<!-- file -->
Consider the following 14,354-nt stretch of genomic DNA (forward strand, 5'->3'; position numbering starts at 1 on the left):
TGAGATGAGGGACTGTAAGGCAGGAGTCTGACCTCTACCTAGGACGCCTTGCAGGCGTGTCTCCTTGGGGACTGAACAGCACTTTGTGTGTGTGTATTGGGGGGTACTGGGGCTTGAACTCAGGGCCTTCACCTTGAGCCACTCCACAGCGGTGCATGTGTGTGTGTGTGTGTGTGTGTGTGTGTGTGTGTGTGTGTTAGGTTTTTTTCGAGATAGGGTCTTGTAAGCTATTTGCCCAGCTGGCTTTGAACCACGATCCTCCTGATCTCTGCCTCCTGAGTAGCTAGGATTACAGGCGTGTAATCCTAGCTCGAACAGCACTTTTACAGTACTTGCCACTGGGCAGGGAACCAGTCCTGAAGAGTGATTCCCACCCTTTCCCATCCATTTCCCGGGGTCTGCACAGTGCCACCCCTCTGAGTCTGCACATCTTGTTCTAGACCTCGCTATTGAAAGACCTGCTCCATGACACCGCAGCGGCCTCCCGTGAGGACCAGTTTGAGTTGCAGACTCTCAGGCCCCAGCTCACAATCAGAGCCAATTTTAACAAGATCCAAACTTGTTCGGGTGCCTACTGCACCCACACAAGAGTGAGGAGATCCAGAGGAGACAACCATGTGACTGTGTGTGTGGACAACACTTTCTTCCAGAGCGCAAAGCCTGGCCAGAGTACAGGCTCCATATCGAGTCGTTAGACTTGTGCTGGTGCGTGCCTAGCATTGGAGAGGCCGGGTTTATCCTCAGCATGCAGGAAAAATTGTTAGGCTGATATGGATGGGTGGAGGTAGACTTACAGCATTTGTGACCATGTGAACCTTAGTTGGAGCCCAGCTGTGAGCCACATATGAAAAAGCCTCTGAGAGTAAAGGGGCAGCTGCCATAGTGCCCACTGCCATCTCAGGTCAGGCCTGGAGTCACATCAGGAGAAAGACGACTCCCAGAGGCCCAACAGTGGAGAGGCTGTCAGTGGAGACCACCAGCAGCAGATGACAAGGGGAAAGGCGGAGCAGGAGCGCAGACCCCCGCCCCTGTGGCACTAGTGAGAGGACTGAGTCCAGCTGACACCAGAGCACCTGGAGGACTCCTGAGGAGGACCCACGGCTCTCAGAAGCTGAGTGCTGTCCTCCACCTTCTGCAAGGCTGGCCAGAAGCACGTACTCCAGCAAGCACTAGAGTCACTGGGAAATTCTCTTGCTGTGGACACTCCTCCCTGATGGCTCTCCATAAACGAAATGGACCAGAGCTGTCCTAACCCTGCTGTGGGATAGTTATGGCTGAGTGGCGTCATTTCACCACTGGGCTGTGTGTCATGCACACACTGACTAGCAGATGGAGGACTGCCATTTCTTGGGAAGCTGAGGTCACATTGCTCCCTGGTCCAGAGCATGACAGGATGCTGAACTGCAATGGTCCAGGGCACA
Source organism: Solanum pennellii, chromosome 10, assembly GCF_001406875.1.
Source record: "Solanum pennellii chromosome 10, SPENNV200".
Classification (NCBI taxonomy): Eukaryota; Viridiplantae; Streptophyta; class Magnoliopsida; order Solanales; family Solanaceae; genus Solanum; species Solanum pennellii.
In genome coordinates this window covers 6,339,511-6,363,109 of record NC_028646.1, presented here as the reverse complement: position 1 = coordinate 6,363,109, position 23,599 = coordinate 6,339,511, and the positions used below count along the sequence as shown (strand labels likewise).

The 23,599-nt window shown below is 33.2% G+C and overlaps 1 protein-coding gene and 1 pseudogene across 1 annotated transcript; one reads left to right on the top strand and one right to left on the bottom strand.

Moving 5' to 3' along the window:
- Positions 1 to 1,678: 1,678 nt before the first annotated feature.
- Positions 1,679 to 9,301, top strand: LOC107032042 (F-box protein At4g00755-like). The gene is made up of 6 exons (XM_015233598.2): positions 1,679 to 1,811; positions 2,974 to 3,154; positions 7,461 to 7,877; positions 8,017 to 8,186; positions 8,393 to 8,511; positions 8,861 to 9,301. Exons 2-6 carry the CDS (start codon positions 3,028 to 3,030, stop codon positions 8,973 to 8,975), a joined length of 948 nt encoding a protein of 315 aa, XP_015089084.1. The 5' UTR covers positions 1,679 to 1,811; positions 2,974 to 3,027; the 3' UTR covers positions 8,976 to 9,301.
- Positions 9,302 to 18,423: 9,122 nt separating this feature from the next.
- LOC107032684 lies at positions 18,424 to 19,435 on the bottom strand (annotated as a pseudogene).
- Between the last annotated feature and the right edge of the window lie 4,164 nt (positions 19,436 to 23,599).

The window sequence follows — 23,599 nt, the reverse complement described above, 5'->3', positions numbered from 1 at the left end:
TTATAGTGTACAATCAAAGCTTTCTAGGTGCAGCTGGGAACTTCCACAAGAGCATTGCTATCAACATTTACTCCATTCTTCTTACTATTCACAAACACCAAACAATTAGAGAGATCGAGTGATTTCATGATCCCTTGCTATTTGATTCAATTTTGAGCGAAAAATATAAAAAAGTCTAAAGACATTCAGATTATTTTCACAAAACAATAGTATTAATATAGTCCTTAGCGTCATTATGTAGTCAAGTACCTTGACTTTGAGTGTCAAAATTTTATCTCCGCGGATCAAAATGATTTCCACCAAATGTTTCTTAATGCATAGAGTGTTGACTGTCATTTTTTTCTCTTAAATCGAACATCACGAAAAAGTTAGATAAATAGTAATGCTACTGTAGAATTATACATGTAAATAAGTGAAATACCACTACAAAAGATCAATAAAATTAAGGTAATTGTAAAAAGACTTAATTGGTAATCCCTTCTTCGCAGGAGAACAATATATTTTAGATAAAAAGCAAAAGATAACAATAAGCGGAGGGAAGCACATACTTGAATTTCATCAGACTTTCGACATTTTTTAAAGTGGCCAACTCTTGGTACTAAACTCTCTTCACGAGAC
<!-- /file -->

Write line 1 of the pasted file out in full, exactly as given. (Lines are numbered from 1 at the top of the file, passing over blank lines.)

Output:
Consider the following 14,354-nt stretch of genomic DNA (forward strand, 5'->3'; position numbering starts at 1 on the left):